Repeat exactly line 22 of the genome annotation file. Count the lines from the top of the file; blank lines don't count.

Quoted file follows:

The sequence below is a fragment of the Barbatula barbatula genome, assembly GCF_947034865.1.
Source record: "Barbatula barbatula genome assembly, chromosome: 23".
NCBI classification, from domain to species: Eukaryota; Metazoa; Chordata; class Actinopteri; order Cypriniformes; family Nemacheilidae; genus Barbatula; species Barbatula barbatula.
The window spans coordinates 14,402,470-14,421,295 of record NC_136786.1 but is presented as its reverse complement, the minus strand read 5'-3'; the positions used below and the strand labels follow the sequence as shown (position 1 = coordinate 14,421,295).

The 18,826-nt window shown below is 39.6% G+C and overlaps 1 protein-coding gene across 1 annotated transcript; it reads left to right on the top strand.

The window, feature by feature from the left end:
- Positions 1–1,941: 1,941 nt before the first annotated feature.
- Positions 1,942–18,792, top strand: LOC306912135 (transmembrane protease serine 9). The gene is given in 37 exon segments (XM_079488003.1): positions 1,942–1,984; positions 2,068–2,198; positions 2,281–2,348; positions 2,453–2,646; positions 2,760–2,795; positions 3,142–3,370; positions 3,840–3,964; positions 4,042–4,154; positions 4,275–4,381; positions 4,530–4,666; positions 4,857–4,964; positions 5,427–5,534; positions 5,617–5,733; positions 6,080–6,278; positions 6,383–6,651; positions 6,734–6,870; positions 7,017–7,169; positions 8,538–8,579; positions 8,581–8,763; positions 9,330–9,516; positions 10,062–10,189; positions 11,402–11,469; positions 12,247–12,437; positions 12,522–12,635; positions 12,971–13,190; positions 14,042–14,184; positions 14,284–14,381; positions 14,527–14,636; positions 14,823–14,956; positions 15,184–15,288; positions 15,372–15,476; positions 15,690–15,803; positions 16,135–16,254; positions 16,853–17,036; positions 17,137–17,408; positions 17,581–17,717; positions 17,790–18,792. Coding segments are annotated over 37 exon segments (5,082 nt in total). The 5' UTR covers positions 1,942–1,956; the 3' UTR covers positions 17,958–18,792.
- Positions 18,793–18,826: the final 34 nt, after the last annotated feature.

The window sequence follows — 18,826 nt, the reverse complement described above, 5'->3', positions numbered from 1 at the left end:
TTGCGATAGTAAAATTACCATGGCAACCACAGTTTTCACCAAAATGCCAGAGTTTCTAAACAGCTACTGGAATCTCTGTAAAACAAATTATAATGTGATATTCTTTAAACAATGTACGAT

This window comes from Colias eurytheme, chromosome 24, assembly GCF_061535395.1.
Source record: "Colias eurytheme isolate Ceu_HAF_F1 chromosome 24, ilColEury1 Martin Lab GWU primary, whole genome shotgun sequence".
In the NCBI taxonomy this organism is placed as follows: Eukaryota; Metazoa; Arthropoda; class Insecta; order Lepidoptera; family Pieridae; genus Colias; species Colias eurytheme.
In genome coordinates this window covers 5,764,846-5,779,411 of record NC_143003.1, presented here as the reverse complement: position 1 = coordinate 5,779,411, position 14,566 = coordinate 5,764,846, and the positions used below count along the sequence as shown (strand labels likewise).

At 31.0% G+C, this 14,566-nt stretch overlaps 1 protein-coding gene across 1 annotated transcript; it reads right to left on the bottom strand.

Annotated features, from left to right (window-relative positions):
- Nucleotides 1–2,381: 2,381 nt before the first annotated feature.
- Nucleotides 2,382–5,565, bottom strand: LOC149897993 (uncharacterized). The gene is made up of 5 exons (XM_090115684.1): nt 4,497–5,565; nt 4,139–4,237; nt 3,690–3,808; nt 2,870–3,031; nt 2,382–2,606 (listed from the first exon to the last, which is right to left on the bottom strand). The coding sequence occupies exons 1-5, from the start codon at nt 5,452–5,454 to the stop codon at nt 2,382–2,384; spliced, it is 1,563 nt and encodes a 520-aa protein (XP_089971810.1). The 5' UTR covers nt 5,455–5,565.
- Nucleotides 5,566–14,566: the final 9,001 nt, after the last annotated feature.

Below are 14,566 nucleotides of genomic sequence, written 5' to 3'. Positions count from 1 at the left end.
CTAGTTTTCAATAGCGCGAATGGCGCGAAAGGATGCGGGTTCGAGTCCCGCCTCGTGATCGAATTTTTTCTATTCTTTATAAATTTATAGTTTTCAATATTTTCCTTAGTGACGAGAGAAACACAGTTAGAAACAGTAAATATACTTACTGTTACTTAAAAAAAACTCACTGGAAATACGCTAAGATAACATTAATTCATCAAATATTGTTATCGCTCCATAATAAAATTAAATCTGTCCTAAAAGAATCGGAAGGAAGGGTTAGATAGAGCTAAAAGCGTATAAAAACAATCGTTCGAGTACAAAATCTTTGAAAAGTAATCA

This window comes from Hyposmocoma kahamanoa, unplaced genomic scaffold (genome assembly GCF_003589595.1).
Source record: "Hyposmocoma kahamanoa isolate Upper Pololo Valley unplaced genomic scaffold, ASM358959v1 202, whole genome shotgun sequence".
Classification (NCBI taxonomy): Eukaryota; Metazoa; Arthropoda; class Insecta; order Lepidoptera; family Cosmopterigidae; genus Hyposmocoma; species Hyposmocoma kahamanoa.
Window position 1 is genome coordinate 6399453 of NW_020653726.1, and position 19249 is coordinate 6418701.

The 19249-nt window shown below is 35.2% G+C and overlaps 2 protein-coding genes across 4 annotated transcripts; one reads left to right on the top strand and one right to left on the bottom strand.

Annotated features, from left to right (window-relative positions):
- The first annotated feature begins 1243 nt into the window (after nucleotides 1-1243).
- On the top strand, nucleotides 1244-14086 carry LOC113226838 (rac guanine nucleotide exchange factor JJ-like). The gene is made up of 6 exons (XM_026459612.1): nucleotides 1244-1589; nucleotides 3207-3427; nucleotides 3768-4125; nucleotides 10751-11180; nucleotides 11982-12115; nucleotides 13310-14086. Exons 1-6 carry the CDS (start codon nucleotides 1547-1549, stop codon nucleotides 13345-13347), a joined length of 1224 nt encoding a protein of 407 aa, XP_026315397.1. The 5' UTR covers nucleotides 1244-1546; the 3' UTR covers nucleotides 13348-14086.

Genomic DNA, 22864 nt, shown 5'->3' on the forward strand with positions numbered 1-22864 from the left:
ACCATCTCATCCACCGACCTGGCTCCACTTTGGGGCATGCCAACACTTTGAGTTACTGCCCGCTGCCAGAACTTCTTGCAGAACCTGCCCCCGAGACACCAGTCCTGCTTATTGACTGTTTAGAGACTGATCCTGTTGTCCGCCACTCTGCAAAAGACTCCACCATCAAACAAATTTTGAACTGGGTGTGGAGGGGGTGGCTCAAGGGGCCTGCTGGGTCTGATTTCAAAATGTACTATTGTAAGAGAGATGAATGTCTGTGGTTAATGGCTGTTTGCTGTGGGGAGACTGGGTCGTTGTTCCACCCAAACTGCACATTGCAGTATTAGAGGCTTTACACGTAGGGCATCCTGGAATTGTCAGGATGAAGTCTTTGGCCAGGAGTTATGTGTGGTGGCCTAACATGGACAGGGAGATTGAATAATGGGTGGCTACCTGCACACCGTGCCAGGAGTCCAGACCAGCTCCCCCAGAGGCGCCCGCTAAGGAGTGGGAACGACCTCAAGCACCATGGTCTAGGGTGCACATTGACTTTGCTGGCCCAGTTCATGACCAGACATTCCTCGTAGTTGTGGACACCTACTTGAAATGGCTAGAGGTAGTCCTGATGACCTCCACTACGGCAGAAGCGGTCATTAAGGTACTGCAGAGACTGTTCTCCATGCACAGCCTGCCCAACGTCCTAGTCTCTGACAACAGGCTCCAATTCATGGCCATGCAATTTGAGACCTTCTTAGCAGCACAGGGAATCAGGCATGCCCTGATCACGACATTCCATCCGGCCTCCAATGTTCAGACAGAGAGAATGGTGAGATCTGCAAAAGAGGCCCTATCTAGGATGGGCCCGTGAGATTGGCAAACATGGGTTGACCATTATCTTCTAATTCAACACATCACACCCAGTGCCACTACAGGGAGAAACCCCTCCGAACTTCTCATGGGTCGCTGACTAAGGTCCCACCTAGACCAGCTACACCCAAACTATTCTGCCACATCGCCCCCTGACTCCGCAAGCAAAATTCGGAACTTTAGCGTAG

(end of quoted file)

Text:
CTAGTTTTCAATAGCGCGAATGGCGCGAAAGGATGCGGGTTCGAGTCCCGCCTCGTGATCGAATTTTTTCTATTCTTTATAAATTTATAGTTTTCAATATTTTCCTTAGTGACGAGAGAAACACAGTTAGAAACAGTAAATATACTTACTGTTACTTAAAAAAAACTCACTGGAAATACGCTAAGATAACATTAATTCATCAAATATTGTTATCGCTCCATAATAAAATTAAATCTGTCCTAAAAGAATCGGAAGGAAGGGTTAGATAGAGCTAAAAGCGTATAAAAACAATCGTTCGAGTACAAAATCTTTGAAAAGTAATCA